Great Stories From a Book You Can't Read: The Voynich Manuscript

The Voynich Manuscript is just as good a story now as when I first read about it 50 years ago. If you're not familiar with Voynich ManuscriptVoynich Manuscript it, Wikipedia's article hits the highlights, and its bibliography gives a number of ways to dig deeper.

The Voynich Manuscript was probably written in the early 1400s, probably in Europe, possibly in Northern Italy. Most of it resembles an herbal (though the plants are unrecognizable), plus sections whose pictures suggest astrology and pharmacy, plus lots of naked and clothed women (only the naked ones get mentioned much), and less-understandable illustrations and pure-text pages. The text appears to be written in a cipher, which has tantalized and taunted people since the 1500s. No one has ever cracked it.

Top 5 Lessons from Psychology for Critical Thinkers - Part 2...

Your Beliefs Are Malleable

As some of you may recall, I was recently asked to join the James Randi Educational Foundation's "Education Initiative," JREF LogoJREF Logowhose purpose is to promote teaching of critical thinking and skepticism.

My second article, entitled "Your Beliefs are Malleable," was recently posted. Its topic is cognitive dissonance, and it focuses on how it can be applied to teaching students to evaluate their beliefs in a more rational way.

"Dr. Oz" Takes Heat for Episode on "Ex-Gay" Therapy...

Dr. Mehmet Oz's November 28th, 2012 episode is bringing him Dr. Mehmet OzDr. Mehmet Ozgrief due to its investigation of so-called "Ex-Gay" therapies, techniques designed to help someone change his or her sexual orientation from gay to straight.

November SkepTalk: Climate Change from the Biotic to the Exotic - Minda Berbeco, PhD

November’s SkepTalk provided the perfect opportunity to Minda Berbeco, PhDMinda Berbeco, PhDintroduce to the Bay Area Skeptics the newest member of the NCSE family, Dr. Minda Berbeco.

October SkepTalk: Liza Gross - "Writing About Vaccines When Evidence Doesn't Matter"

On Wednesday, October 10th, the Bay Area Skeptics hosted an entertaining and Liza GrossLiza Grossinformative one-hour talk by Liza Gross, a freelance writer based in the San Francisco Bay Area.

Paul Kurtz Dies: December 21, 1925 - October 20th, 2012

He was the biggest force in late-1900s skepticism. Paul Kurtz was considered a legendary figure among Paul KurtzPaul KurtzAmerican humanists, atheists, and skeptics alike. For 50 years, he worked to advance a secular view of life and of society.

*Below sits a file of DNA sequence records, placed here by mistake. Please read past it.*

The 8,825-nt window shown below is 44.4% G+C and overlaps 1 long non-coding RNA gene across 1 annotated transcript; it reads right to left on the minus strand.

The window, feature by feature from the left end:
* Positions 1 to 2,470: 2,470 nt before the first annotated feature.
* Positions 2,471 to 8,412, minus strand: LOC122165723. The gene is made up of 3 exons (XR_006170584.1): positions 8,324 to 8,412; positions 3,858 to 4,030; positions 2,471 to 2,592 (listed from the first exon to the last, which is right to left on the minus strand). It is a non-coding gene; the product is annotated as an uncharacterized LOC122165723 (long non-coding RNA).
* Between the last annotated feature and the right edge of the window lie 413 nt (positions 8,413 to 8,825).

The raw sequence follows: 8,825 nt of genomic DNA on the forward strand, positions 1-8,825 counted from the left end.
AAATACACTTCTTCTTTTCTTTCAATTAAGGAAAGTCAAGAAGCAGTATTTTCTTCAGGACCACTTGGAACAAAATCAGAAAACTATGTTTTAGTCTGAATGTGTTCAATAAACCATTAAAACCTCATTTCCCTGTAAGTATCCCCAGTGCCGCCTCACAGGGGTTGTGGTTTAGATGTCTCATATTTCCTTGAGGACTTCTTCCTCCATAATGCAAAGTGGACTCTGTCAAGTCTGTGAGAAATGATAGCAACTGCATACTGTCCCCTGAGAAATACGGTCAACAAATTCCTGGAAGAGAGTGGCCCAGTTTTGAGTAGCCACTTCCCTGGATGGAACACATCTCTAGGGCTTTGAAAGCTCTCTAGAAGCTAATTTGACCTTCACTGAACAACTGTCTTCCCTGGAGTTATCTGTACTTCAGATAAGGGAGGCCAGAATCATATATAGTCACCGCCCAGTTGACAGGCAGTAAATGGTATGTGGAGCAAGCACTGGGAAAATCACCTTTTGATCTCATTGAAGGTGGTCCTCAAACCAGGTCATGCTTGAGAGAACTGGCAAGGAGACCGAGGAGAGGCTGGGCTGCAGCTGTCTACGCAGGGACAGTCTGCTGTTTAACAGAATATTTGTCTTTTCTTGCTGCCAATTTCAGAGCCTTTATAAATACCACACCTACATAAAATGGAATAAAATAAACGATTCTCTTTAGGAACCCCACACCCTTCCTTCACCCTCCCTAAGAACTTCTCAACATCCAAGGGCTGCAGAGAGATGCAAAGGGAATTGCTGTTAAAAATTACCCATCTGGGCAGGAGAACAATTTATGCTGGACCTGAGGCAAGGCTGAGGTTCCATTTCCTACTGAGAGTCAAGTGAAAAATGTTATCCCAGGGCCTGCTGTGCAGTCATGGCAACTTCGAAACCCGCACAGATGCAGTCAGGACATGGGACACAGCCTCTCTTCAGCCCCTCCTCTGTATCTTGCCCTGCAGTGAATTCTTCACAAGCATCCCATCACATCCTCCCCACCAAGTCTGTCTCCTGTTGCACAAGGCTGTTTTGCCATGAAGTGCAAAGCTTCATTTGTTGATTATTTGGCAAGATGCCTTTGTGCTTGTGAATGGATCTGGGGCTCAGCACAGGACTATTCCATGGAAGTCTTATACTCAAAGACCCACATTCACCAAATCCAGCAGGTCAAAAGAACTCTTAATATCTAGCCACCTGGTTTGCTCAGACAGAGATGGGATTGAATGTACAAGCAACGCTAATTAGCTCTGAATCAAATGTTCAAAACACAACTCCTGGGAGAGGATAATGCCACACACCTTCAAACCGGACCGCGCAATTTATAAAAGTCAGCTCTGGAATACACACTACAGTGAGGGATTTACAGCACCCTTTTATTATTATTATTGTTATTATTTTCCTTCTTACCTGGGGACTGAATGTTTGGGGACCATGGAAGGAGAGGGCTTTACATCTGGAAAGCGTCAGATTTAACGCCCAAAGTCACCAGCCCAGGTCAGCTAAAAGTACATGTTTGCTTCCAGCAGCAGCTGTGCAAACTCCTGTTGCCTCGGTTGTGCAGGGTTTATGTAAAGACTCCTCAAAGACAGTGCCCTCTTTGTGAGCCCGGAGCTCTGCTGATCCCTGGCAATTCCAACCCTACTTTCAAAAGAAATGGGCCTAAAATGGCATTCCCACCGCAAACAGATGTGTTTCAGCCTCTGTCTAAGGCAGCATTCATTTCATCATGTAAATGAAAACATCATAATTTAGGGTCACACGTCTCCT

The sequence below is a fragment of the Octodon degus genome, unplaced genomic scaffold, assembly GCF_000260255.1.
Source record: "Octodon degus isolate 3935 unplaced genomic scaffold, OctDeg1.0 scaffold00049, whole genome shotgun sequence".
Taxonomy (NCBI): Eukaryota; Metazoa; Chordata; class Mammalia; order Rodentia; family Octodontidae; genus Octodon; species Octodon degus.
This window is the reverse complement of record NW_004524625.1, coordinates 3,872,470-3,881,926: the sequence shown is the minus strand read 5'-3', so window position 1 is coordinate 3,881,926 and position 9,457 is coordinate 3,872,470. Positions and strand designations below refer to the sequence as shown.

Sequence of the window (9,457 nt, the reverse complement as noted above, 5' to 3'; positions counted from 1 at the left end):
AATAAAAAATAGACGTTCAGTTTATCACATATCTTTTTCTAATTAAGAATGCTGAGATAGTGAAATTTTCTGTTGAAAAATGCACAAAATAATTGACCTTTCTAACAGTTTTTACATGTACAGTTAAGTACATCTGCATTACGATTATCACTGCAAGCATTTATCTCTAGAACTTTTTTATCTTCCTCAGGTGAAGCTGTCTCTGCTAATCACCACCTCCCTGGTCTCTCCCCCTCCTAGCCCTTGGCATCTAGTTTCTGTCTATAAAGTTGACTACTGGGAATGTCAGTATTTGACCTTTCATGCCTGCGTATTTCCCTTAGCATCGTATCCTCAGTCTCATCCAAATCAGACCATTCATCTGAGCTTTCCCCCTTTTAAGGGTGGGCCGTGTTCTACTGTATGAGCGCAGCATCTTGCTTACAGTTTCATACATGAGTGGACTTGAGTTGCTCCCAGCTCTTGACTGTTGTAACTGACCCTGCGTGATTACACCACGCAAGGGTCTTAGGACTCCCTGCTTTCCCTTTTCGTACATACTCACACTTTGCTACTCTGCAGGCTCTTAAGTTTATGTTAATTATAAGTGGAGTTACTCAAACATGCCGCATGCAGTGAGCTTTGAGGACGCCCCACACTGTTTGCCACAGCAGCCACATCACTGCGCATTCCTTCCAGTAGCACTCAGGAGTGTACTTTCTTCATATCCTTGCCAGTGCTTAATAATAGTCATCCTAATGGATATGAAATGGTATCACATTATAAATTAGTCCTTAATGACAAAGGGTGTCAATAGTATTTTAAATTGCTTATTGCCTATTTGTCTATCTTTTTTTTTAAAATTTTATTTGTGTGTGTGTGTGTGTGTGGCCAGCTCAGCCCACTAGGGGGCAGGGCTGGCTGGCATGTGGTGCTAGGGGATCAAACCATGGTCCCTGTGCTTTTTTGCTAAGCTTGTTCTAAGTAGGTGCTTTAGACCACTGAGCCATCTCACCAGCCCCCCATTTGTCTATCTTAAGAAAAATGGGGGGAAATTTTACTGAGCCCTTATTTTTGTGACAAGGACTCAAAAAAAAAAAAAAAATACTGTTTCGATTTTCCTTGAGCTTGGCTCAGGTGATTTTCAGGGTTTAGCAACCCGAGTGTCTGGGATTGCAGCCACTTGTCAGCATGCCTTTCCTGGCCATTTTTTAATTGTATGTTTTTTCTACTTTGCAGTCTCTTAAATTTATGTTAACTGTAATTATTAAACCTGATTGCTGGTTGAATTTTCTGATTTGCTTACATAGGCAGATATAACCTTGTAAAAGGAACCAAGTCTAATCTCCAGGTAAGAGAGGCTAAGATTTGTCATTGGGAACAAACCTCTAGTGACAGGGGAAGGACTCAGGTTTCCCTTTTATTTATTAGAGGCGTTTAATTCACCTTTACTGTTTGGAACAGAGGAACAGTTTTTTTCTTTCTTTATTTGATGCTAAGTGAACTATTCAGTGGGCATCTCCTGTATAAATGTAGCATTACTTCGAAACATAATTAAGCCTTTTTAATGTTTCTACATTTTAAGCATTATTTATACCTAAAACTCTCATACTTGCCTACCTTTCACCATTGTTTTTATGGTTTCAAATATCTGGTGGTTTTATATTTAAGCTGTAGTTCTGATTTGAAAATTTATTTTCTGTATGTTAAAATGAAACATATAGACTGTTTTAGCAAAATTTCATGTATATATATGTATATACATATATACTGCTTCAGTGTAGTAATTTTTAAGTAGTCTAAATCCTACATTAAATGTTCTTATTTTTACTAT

Dr. Carol Tavris Delights at Ohlone College...

On the evening of Friday, October 12th, the Ohlone Psychology Dr. Carol TavrisDr. Carol TavrisClub Speaker Series continued its three-year tradition of providing top-name speakers in science and skepticism by hosting renowned social psychologist Dr. Carol Tavris.

Review of Sheldon Helms' "Gay Conversion Therapy" SkepTalk (by Patrick O'Reilly)

Sheldon HelmsSheldon HelmsOn September 12th, 2012, Bay Area Skeptics was delighted to be present for Professor Sheldon Helms’ presentation entitled Gay Conversion Therapy: You Make Me Sick.

Sheldon’s presentation was particularly timely because on September 29th, Governor Jerry Brown signed into law Senate Bill 1172, which protects lesbian, gay, bisexual and transgender (LGBT) minors from "reparative" therapies administered by mental health professionals aimed at altering sexual orientation or gender identities and expressions.

SF Chronicle on Vitamin C and Colds

Compliments to the San Francisco Chronicle for an article reviewing evidence that Vitamin C doesn't prevent colds, but may reduce symptoms. http://www.sfgate.com/health/article/Vitamin-C-may-shorten-cold-not-stop...

Top 5 Lessons from Psychology for Critical Thinkers

Your Nervous System Can Fool You

I was recently asked to join the James Randi Educational Foundation's "Education Initiative," whose purpose is to promote JREF LogoJREF Logothe teaching of critical thinking and skepticism. As part of this effort, I will be writing articles geared toward teachers, offering them tips on how they can encourage reason and scientific literacy...

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